Henry K. Landis
Landis was born in Lancaster County, Pennsylvania to Henry Harrison Landis (1838–1926), a farmer, and Emma Caroline Diller (1842–1929), daughter of a prosperous farmer, in 1865. Henry was one of four children—George Diller (1867–1954), Nettie May (1879–1914), and Anna Margaretta, who died early in childhood.
The Landis family was historically typical Pennsylvania Dutch, originating as Swiss Mennonite folk with the earliest Landis antecedent living twelve miles south of Zurich, Switzerland in 1438. To escape religious persecution, in 1717, three Landis brothers—John, Jacob, and Felix—fled Switzerland. Jacob and Felix Landis established themselves in Lancaster County, Pennsylvania where the name Landis is prominent today.
Henry K. Landis (1865–1955) was raised on multi-generational family farm in a rather tumultuous environment of domestic strife. He attended local schools, and was eventually sent to Lititz Academy as a boarding student with his brother George. Afterwards, the two Landis brothers both matriculated at Lehigh University, but only Henry would graduate in ____ with a degree in Engineering. Landis’ sister Nettie was also educated locally and eventually attended a prep school in Brooklyn, New York.
Landis worked as a mining engineer and educator for several years after he graduated (in the west?). His interest in photography developed at some point during college, but his picture snapping ripened as he became increasingly interested in…
Practicing as an engineer was short-lived as Henry eventually relocated to New York City where he worked as an editor of technical journals such as The Gas Age, a publication dedicated to the natural gas industry. Weekends were dedicated to photography whether in and around Manhattan and Brooklyn or in Port Washington on Long Island where he owned a houseboat and sailing vessel. He occasionally returned for vacations in Lancaster County.
Landis’ photography involved a wide range of subject matter including New York City architecture, street and immigrant life, posed-thematic character studies, self-portraits (some of which were in the nude) and a diversity of others.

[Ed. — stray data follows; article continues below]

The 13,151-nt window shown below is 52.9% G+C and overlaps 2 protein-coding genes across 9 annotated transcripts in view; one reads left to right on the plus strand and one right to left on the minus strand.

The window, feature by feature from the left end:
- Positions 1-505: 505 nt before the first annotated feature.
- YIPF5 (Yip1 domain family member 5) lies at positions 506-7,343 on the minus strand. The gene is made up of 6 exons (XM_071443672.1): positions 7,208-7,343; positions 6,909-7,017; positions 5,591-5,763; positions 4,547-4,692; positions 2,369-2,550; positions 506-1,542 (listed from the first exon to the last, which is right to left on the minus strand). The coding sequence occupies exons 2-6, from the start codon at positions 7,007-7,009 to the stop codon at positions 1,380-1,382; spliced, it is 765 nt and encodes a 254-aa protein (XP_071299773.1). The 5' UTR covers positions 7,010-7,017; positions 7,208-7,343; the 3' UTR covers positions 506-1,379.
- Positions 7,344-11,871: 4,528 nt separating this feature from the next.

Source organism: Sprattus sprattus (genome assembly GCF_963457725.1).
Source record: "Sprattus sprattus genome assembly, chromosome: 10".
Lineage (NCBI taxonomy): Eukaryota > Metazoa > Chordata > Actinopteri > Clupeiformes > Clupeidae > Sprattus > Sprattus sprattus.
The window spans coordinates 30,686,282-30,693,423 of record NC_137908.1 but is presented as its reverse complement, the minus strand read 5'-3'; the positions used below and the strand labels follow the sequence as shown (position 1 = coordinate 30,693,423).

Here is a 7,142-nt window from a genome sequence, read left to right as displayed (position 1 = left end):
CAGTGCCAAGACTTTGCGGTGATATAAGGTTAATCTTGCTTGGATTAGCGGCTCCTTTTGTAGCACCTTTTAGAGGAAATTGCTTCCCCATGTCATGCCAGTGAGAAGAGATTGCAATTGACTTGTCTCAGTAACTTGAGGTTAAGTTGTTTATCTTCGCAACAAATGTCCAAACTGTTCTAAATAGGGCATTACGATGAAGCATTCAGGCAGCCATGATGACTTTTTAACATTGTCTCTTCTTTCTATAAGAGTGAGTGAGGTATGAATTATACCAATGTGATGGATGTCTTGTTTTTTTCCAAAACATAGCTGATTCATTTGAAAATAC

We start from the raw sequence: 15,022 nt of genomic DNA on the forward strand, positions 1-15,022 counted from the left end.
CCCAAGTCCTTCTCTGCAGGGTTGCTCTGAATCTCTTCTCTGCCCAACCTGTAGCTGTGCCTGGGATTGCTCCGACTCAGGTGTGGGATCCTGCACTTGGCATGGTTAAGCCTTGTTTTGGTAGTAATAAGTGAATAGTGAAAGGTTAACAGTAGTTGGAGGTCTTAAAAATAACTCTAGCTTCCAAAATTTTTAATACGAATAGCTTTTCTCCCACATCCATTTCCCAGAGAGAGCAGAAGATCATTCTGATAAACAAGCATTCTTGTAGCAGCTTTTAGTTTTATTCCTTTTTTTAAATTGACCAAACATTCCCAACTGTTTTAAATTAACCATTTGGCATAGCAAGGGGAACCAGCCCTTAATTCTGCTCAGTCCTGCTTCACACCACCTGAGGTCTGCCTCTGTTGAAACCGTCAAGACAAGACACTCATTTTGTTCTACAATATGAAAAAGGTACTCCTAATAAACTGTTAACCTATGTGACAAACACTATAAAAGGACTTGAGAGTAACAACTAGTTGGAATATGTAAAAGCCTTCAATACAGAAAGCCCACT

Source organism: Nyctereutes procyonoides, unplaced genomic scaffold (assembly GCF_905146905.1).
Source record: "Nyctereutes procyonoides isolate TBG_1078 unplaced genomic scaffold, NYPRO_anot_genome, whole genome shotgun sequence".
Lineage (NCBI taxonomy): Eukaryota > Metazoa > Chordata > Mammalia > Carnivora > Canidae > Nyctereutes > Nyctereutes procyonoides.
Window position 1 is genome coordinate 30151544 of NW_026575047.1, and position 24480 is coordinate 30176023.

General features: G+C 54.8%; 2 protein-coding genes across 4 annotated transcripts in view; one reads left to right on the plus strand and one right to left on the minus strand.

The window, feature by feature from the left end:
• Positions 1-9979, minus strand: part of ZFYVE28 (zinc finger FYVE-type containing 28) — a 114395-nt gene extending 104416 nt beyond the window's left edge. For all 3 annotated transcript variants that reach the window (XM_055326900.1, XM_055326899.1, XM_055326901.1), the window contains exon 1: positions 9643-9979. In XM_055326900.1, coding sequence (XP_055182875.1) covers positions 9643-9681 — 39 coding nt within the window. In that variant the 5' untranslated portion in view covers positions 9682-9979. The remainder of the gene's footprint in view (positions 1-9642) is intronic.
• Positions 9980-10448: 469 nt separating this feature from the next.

After several decades in New York City, Landis retired, returning to the family farm where his parents and unmarried siblings had lived for most of their lives. Landis and his brother George began collecting, packing their buildings with farming implements and the domestic artifacts of the culture that revolved around farming. They established an informal museum with Landis as the main guide. Establishing a reputation among the Pennsylvania German community, the Landis brothers were rescued as money and age threatened their museum and ultimately the security of their extensive collection. Gustav Oberlaender (1867–1936), a wealthy German-born Reading, Pennsylvania industrialist and President of the Berkshire Knitting Mills, founded and headed the Oberlaender Trust for Better Understanding Between Citizens of the United States and Germany. Oberlaender was also a Trustee of the Carl Schurz Memorial Association—an organization to honor Carl Schurz (1829–1906), a poster boy for American-German relations. Learning about the collection of the Landis brothers, the Oberlaender Trust incorporated the Landis Valley Museum in 1940, paying for the construction of new exhibition buildings. The museum opened in 1941. With the Oberlaender Trust facing money troubles and the advanced age of the Landis brothers, the museum was acquired by the Commonwealth of Pennsylvania and, eventually, administered by the Pennsylvania Historical and Museum Commission (PHMC), which in co-operation with the Landis Valley Associates still operates the facility today.
1. Richman, Irwin. The Landis Family: A Pennsylvania German Family Album. Arcadia Publishing, 2008. 2. Richman, Irwin. Pennsylvania German Farms, Gardens, and Seeds: Landis Valley in Four Centuries. Schiffer Books, 2007.